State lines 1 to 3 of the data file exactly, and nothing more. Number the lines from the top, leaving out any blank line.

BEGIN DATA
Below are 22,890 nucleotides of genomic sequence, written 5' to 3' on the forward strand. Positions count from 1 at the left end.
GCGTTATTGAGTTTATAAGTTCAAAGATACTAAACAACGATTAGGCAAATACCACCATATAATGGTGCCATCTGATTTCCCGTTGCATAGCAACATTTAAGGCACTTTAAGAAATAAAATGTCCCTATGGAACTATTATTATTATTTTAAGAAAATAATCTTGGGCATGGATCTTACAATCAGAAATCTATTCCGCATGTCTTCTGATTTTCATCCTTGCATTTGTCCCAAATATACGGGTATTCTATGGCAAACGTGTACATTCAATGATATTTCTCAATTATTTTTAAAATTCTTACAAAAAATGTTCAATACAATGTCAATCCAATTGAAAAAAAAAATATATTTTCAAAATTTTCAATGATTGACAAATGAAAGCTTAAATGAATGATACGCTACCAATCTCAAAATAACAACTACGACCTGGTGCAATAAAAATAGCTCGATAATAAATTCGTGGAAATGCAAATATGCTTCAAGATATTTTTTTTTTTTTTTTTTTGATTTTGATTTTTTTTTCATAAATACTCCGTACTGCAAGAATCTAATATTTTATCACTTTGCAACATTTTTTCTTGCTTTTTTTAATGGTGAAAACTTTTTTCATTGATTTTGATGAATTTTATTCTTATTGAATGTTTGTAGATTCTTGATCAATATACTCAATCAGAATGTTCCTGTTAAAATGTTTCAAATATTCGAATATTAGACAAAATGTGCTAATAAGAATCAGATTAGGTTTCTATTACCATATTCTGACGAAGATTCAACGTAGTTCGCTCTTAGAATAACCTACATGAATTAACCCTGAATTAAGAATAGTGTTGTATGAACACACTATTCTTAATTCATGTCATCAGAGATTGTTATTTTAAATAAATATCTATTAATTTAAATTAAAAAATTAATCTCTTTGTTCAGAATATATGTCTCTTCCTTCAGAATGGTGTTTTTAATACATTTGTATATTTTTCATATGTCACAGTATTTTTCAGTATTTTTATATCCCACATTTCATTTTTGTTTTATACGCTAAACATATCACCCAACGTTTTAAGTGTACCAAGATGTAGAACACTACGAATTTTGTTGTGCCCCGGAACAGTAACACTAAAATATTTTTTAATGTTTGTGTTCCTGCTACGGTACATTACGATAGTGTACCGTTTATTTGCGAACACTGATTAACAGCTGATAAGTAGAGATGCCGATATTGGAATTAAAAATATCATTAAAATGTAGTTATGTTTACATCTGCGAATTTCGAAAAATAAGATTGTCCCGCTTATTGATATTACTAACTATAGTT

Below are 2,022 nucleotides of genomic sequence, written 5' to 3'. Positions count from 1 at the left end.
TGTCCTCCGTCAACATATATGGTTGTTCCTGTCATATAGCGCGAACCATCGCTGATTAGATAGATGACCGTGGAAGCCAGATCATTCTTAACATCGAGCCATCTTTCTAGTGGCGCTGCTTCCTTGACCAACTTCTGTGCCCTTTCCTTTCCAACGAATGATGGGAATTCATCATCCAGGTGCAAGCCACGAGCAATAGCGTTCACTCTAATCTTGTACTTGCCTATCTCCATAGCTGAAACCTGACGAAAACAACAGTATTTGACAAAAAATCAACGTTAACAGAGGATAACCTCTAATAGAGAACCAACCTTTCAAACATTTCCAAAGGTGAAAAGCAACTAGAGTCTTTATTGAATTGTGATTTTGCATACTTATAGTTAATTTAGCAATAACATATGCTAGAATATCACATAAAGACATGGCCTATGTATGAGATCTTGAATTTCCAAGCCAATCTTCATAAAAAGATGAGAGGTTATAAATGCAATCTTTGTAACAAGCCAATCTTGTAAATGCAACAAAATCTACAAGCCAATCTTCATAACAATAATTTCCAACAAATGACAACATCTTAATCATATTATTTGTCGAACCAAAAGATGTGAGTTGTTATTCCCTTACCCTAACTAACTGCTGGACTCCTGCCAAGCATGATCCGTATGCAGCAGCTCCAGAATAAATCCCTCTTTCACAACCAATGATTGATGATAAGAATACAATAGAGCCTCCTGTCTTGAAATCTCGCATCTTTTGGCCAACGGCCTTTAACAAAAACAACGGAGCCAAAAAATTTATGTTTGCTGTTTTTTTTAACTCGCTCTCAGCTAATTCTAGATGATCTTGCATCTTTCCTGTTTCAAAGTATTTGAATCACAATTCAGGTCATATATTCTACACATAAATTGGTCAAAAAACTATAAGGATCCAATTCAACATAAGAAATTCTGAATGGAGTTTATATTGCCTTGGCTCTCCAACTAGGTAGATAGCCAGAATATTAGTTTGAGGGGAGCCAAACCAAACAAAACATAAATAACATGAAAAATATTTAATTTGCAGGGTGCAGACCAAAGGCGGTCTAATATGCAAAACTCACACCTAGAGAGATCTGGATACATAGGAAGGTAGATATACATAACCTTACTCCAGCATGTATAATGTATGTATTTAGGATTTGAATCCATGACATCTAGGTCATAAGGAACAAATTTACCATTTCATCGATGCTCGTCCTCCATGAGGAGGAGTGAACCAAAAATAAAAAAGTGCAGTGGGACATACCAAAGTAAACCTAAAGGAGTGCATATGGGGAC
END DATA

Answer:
Below are 22,890 nucleotides of genomic sequence, written 5' to 3' on the forward strand. Positions count from 1 at the left end.
GCGTTATTGAGTTTATAAGTTCAAAGATACTAAACAACGATTAGGCAAATACCACCATATAATGGTGCCATCTGATTTCCCGTTGCATAGCAACATTTAAGGCACTTTAAGAAATAAAATGTCCCTATGGAACTATTATTATTATTTTAAGAAAATAATCTTGGGCATGGATCTTACAATCAGAAATCTATTCCGCATGTCTTCTGATTTTCATCCTTGCATTTGTCCCAAATATACGGGTATTCTATGGCAAACGTGTACATTCAATGATATTTCTCAATTATTTTTAAAATTCTTACAAAAAATGTTCAATACAATGTCAATCCAATTGAAAAAAAAAATATATTTTCAAAATTTTCAATGATTGACAAATGAAAGCTTAAATGAATGATACGCTACCAATCTCAAAATAACAACTACGACCTGGTGCAATAAAAATAGCTCGATAATAAATTCGTGGAAATGCAAATATGCTTCAAGATATTTTTTTTTTTTTTTTTTTGATTTTGATTTTTTTTTCATAAATACTCCGTACTGCAAGAATCTAATATTTTATCACTTTGCAACATTTTTTCTTGCTTTTTTTAATGGTGAAAACTTTTTTCATTGATTTTGATGAATTTTATTCTTATTGAATGTTTGTAGATTCTTGATCAATATACTCAATCAGAATGTTCCTGTTAAAATGTTTCAAATATTCGAATATTAGACAAAATGTGCTAATAAGAATCAGATTAGGTTTCTATTACCATATTCTGACGAAGATTCAACGTAGTTCGCTCTTAGAATAACCTACATGAATTAACCCTGAATTAAGAATAGTGTTGTATGAACACACTATTCTTAATTCATGTCATCAGAGATTGTTATTTTAAATAAATATCTATTAATTTAAATTAAAAAATTAATCTCTTTGTTCAGAATATATGTCTCTTCCTTCAGAATGGTGTTTTTAATACATTTGTATATTTTTCATATGTCACAGTATTTTTCAGTATTTTTATATCCCACATTTCATTTTTGTTTTATACGCTAAACATATCACCCAACGTTTTAAGTGTACCAAGATGTAGAACACTACGAATTTTGTTGTGCCCCGGAACAGTAACACTAAAATATTTTTTAATGTTTGTGTTCCTGCTACGGTACATTACGATAGTGTACCGTTTATTTGCGAACACTGATTAACAGCTGATAAGTAGAGATGCCGATATTGGAATTAAAAATATCATTAAAATGTAGTTATGTTTACATCTGCGAATTTCGAAAAATAAGATTGTCCCGCTTATTGATATTACTAACTATAGTT

Below are 2,022 nucleotides of genomic sequence, written 5' to 3'. Positions count from 1 at the left end.